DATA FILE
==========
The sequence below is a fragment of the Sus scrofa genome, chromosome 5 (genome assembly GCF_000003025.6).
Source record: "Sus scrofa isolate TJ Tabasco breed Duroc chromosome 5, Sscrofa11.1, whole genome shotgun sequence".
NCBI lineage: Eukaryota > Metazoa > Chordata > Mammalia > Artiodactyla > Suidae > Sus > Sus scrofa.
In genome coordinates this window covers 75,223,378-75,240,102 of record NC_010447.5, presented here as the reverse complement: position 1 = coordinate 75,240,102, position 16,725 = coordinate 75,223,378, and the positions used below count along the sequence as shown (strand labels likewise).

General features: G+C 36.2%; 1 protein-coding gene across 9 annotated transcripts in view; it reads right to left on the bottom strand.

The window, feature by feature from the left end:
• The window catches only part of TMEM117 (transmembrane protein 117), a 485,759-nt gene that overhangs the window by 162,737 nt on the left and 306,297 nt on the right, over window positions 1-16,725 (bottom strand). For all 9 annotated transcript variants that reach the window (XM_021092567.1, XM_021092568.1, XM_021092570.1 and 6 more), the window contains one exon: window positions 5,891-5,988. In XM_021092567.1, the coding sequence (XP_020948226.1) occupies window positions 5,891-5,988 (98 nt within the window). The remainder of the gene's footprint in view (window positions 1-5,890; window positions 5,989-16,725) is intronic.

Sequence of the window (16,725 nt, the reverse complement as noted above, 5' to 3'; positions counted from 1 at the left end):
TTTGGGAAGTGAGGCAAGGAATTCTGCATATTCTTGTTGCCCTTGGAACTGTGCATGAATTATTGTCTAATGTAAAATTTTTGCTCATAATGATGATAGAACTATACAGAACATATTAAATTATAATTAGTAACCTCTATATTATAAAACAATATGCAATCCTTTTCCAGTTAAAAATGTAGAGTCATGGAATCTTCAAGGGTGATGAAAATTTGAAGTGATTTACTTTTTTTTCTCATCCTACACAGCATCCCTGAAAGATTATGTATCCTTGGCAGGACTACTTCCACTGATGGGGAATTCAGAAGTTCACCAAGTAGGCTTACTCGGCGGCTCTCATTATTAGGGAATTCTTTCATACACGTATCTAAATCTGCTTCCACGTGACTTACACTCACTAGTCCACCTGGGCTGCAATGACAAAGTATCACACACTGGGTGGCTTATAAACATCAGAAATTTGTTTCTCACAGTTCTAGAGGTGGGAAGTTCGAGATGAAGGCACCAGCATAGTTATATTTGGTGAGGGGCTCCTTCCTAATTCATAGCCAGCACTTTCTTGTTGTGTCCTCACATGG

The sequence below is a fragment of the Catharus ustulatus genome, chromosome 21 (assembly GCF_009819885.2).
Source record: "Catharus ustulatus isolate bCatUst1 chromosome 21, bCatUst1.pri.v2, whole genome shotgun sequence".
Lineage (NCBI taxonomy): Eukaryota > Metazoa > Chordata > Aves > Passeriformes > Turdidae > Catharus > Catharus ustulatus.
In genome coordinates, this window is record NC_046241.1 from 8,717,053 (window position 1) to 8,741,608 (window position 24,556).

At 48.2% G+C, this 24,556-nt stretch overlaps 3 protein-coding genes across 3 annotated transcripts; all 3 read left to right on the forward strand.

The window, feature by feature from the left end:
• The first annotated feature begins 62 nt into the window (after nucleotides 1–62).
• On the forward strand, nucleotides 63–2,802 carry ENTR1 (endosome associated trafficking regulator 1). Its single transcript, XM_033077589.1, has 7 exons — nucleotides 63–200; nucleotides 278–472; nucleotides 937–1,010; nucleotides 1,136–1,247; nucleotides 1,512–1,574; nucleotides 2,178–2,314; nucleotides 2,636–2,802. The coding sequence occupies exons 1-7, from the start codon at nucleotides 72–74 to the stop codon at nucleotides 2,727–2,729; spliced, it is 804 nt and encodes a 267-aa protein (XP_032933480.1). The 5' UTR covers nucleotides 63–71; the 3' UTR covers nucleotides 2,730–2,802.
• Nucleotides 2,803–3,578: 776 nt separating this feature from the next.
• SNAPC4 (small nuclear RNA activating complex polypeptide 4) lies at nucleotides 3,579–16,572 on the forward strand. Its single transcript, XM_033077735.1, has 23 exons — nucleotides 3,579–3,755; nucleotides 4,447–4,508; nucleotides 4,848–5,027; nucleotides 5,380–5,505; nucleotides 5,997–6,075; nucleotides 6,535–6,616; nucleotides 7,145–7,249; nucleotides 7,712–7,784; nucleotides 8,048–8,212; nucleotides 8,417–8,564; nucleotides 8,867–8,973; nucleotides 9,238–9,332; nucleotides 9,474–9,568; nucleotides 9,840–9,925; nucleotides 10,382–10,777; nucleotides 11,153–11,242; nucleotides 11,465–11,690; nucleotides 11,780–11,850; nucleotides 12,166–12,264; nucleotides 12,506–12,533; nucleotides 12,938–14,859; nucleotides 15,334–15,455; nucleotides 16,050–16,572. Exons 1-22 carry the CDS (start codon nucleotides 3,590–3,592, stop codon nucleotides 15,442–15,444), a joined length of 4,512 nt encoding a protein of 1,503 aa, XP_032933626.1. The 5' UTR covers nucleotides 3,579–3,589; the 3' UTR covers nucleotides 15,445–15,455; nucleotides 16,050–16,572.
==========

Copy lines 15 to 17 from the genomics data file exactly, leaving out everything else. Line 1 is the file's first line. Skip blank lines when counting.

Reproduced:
The window, feature by feature from the left end:
• The first annotated feature begins 62 nt into the window (after nucleotides 1–62).
• On the forward strand, nucleotides 63–2,802 carry ENTR1 (endosome associated trafficking regulator 1). Its single transcript, XM_033077589.1, has 7 exons — nucleotides 63–200; nucleotides 278–472; nucleotides 937–1,010; nucleotides 1,136–1,247; nucleotides 1,512–1,574; nucleotides 2,178–2,314; nucleotides 2,636–2,802. The coding sequence occupies exons 1-7, from the start codon at nucleotides 72–74 to the stop codon at nucleotides 2,727–2,729; spliced, it is 804 nt and encodes a 267-aa protein (XP_032933480.1). The 5' UTR covers nucleotides 63–71; the 3' UTR covers nucleotides 2,730–2,802.